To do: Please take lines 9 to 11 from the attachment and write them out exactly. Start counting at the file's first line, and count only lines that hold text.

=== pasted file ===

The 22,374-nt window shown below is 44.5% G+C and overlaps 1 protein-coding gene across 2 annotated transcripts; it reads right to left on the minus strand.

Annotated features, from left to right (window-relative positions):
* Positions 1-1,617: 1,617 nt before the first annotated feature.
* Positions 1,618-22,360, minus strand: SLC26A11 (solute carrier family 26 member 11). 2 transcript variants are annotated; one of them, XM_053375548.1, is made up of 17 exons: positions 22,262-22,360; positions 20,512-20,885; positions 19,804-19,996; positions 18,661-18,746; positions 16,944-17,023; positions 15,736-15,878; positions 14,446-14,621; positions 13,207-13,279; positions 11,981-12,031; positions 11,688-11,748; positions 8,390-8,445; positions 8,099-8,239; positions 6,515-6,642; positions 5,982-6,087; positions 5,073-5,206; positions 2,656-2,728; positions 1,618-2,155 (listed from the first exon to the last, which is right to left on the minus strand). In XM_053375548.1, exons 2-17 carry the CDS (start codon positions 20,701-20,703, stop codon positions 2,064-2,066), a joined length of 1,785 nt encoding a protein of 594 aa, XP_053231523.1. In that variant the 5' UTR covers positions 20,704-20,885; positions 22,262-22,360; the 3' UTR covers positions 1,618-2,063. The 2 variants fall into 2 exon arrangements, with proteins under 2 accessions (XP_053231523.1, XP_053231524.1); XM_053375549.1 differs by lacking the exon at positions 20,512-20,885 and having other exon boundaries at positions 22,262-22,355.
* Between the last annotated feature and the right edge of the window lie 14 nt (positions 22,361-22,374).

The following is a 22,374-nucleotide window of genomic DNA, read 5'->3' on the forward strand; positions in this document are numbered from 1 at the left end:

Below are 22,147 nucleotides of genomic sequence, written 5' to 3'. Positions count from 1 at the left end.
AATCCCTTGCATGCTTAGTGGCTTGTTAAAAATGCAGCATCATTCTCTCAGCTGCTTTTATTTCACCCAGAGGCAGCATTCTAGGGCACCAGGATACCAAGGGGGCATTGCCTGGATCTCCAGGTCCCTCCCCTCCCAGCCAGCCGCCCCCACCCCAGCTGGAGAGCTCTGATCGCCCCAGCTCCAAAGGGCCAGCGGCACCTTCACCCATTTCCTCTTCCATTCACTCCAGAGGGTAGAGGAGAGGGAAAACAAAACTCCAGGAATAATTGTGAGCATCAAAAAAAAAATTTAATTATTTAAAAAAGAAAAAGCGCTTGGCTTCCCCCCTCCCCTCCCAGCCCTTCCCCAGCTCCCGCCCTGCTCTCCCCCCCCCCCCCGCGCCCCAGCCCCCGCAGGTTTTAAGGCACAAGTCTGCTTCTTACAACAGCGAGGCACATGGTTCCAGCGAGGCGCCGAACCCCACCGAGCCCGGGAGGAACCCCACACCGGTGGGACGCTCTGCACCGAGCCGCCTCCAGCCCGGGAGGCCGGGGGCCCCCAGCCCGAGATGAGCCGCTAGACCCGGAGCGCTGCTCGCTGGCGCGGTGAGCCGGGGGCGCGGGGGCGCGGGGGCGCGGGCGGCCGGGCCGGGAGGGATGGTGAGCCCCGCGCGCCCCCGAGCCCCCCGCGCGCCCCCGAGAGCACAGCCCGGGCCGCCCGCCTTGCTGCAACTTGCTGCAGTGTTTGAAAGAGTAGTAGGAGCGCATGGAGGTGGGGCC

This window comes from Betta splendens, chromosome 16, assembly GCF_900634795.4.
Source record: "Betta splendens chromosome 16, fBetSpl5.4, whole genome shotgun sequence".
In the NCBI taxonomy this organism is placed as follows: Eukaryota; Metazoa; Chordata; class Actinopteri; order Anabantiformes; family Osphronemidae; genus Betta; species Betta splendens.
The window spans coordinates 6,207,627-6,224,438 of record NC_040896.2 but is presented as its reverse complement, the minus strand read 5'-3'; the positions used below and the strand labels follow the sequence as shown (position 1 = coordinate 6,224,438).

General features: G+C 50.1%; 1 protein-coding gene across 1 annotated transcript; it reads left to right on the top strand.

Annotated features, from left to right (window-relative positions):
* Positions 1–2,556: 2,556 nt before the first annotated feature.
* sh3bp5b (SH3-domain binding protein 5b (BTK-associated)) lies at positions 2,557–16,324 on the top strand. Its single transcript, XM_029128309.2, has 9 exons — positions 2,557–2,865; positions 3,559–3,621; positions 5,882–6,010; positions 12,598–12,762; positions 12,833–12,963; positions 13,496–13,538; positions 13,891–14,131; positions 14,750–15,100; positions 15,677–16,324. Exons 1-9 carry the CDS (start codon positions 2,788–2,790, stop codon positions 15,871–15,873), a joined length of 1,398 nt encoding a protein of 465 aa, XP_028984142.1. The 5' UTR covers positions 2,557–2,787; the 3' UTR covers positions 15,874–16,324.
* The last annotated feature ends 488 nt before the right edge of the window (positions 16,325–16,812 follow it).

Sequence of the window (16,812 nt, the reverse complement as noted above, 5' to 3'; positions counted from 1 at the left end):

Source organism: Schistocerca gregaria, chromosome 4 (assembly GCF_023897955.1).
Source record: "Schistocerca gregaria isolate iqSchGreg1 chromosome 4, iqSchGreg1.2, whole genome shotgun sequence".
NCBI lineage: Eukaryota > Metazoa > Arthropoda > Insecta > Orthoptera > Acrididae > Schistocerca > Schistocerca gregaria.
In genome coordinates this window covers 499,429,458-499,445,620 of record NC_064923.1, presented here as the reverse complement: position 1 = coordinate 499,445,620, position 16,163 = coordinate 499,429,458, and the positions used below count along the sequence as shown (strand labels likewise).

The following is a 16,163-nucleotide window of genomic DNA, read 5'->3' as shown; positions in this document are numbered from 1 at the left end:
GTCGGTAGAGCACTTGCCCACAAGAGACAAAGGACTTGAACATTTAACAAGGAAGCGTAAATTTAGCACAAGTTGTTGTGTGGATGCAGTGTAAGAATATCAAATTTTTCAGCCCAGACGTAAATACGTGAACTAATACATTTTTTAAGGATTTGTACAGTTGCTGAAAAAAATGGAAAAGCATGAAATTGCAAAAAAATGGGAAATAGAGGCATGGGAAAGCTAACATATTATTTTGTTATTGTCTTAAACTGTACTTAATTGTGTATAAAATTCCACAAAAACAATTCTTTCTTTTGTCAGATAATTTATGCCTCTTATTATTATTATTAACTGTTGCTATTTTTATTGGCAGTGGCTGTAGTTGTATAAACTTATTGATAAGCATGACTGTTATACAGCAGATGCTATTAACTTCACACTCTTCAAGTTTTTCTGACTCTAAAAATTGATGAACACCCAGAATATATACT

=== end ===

This window comes from Betta splendens, chromosome 16, assembly GCF_900634795.4.
Source record: "Betta splendens chromosome 16, fBetSpl5.4, whole genome shotgun sequence".
In the NCBI taxonomy this organism is placed as follows: Eukaryota; Metazoa; Chordata; class Actinopteri; order Anabantiformes; family Osphronemidae; genus Betta; species Betta splendens.